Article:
Gunhilda ſtood, fearful to ſtay, or fly.
And there no doubt my Siſter fell for thee,
By Rodolph's blind and erring fury ſlain.
Through the deſerted camp in vain I wander'd,
I found not whom I ſought, till by the hand
Of Heaven directed, dubious of my way,
I meaſured back again the mazy path,
And found him here.
Found me indeed; and never
To part from thee again, till Nature's hand
Stops my faint pulſe, and ſinks me to my grave.
Oh! be that time far off!—I long to hear
Thy ſad diſaſters, every ſtrange adventure,
And wonderful viciſſitude of fate.
Much muſt thou have endured.
[Page 82] SIGEBERT.
For eighteen years
Hath Volnir held me an unwilling priſoner.—
But now thou ſhalt conduct me to thy Mother,
Much do I wiſh to ſee that beſt of Women.
There ſhalt thou queſtion me, and I will anſwer
Throughout the live-long day. Nor wilt thou hear
An uninſtructive leſſon. My experience
Hath dearly been acquired, thro' many a ſcene
Of checquer'd life, by varying fortune caſt.
But now each boiſtrous ſtorm is over-blown,
And I ſhall ſpend my life's decline in peace,
Sequeſter'd from the world.
That muſt not be.
I here reſign to thee my borrow'd ſtate.
Thy King, thy Country, claim thy ſage advice.
Nor art thou yet by years ſo much enfeebled,
But they may claim thy valour.
Oh! my Son!
Thy duty charms me. I ſhall not be needed;
For thou art all their own.—The tears of joy
Moiſten my cheeks my Children, while I think
Upon your virtues.—Happy, happy Sigebert!
In the warm hours of youth I could not ſee
Such true, ſuch home-felt ſatisfaction.
O'erpaſt misfortune, e'en to luxury
What 'tis to be a Father—exquiſite
Is the delight from Children ſuch as mine.
Benignant Heaven!—Ye fierce, ye boaſted Heroes!
Ye Conquerors of the world! here look with envy.
We taſte, we feel what you in vain deſire,
What war and ravaged countries cannot yield,
True, real happineſs.
What ſounds are theſe?
'Tis Albert, from the ſlaughter of the Danes
Returning. (Enter Albert.) Oh! my Friend! let me embrace thee.
My Editha is ſafe—And I have found
A Father here. This is the noble Earl
Whom well thou know'ſt by fame: This is my Father.
Him too from hapleſs ſlavery have we reſcued.
The brave and virtuous empty forms deſpiſe:
They mingle in an inſtant ſouls together.
Brave Albert! Second Son! whoſe patriot virtues
Fill my old heart with warm affection 'tward thee,
Thus let me ſtrain thee to my breaſt!
[Page 84] ALBERT.
Are the applauſes of the wiſe and good!
My heart acknowledges the warmth of thine,
And every ſtring accordant vibrates here.—
O Editha! Thou little think'ſt what pleaſure
I feel in thy deliverance: not more
Thy Brother, or thy Father feels.
A grateful ſoul can give, receive. The worth
Of Albert I revere; thy Country ſaved
Shall join its praiſe with mine.
How far my Friend
Was thy purſuit?
To yonder heights they fled.
There were they rallied by their Chief again,
Who bravely fought. All that a Leader could,
To turn the deſperate fortune of the day,
He did. At length, when all was loſt, he join'd
His flying bands, who now in wild diſmay
Haſte to their ſhips; our victory's compleat.
But ſay my Friend, the treacherous Gunhilda,
Haſt thou not found her in the Camp?
Dead in this tent, ſlain by miſtake for her.
Now let us hence!
This accident ſhall be to thee explain'd.
To all my hiſtory ſhall be unfolded,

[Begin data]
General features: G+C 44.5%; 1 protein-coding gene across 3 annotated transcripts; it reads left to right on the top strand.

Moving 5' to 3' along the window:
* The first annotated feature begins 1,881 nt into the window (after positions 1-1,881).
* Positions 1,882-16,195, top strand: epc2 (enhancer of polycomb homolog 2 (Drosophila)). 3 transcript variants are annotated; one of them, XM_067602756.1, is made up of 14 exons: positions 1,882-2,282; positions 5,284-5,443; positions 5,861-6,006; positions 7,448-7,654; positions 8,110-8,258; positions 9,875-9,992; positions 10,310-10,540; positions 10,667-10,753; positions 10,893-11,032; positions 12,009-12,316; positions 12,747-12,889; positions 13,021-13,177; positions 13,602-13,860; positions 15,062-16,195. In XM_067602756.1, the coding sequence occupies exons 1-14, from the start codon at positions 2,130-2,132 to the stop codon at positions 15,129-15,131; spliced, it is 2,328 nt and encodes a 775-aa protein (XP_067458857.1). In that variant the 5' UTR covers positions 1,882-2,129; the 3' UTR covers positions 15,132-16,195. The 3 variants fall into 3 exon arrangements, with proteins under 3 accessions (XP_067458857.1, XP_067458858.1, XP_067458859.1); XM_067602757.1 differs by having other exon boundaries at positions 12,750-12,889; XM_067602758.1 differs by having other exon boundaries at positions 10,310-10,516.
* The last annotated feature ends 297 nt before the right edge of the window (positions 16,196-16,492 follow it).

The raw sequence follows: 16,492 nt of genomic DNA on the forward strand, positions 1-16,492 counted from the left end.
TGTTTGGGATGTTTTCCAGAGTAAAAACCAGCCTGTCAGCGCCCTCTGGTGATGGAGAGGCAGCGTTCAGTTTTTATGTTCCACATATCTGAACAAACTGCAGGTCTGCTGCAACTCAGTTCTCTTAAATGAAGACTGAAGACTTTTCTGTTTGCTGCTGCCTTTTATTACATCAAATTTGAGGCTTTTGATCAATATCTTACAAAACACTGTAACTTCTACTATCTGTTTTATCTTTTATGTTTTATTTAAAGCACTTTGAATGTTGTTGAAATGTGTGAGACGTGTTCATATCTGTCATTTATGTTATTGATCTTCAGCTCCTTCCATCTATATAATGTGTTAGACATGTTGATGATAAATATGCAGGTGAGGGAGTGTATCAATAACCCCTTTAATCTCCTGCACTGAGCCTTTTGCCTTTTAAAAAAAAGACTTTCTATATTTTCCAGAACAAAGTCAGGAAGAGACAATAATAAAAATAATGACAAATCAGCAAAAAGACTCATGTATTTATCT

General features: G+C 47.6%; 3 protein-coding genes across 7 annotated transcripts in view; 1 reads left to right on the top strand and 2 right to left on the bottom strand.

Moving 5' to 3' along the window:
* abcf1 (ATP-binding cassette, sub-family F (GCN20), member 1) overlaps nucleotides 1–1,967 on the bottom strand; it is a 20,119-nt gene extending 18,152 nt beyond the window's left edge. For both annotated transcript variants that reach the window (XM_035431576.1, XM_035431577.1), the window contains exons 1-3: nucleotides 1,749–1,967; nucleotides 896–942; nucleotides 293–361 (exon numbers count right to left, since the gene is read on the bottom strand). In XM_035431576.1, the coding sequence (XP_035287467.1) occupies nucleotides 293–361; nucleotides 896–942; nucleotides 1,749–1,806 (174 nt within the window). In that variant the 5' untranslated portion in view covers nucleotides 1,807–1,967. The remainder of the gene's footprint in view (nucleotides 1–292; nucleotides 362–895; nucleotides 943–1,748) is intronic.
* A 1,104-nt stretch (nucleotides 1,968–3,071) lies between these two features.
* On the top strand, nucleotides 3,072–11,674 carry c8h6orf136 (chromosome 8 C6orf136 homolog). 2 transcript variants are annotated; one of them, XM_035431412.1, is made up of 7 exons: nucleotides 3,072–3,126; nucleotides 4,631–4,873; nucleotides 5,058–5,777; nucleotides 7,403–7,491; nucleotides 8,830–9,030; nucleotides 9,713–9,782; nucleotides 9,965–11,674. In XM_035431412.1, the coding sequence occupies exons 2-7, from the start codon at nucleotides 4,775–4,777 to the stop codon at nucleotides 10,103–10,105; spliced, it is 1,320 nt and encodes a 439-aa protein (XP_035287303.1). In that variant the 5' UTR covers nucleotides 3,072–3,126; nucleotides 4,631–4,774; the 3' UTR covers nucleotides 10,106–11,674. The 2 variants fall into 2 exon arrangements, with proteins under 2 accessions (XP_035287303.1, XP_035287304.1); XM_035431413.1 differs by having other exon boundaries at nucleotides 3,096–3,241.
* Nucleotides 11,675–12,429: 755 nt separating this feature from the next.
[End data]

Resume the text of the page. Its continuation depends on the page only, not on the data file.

Each wonderful event.
But firſt 'twere fit,
E'er we diſmiſs our troops, to ſeize and puniſh
The traitor Oſwy.
Would'ſt thou puniſh him?
Doth he not merit puniſhment?
And can he feel a greater, than to view
His murder'd Child? Could cunning cruelty
Deviſe one more ſevere?—Oh! Editha!
The tortures of the rack were light to this:
Well know I what a Father muſt endure.
To think too that ſhe fell by his contrivance!
No, gallant Albert, ſeek no other vengeance.
Permit him to retreat, oppreſs'd with ſorrow,
With pleaſure on the difference of our ſouls,
Which bear no ſordid ſtains. While we rejoice,
Raiſed from calamity and woe, to bliſs.
While we congratulate our ranſom'd Country,
And as we offer up our thanks to Heaven,
Pray, that ſhe ever thus may ſtand ſecure
From foreign arms, and from domeſtic treaſon.
Free, glorious, happy, to remoteſt ages.
NO longer now in pomp of grief array'd,
No longer Editha, the Captive Maid;
Prepared t' examine this ſame Tragic ſtory,
In my own perſon I advance before ye.
My critic art at leaſt this once to try,
And ſcan our Bard's defects with niceſt eye.
Yet ſome apology th' attempt may need—
But by your looks embolden'd, I'll proceed.
Who, without terror, Rodolph's fury traces?
Why, tho' a Dane, was he refuſed the Graces?
Were ſuch the manners of thoſe Northern Climes?
Why not have bent them to our gentler times?
To ſeek his Miſtreſs' life!—So deſperate grown!—
He ſhould have rather fled, and ſaved his own.
Surely that Albert might have ſpoke more plain.
The City's Praefect—but my dying Swain.
Why had he not ſome crafty ſcheme deviſed?
And ventured 'mid the Daniſh camp diſguiſed?
He ſhould have crept, or ſwam, or fought, or ſtrove,
And hazarded his truſt—to gain his Love.
Th' affection of a Brother!—How miſplaced!
And what a violence to modern Taſte!
A ſoul defying death! and accents Roman!
How could they ſuit with any Britiſh Woman!
The ſimple, and the natural!—How ſtupid!
I ſhould have ranſack'd all the ſtores of Cupid.
Hopes, fears, doubts, jealouſies, and warm deſires,
Darts, arrows, daggers, poiſon'd bowls, and fires.
Are to a Tragic Piece my powers decreed?
Let it be great and Tragical indeed.
Let Paſſion ceaſe the guiding rein t' obey,
Let Grief be ſtrain'd to its ſublimeſt key,
In frantic fury let me curſe the light,
And die enchantingly, with all my might.
But egotiſms and irony apart—
Say, have our Author's numbers touch'd the heart?
Have they from Pity ſtole th' ingenuous ſigh?
And raiſed the trembling tear in Virtue's eye?
This is th' unerring comment; this the teſt—
And all remarks beſides—like mine—a jeſt.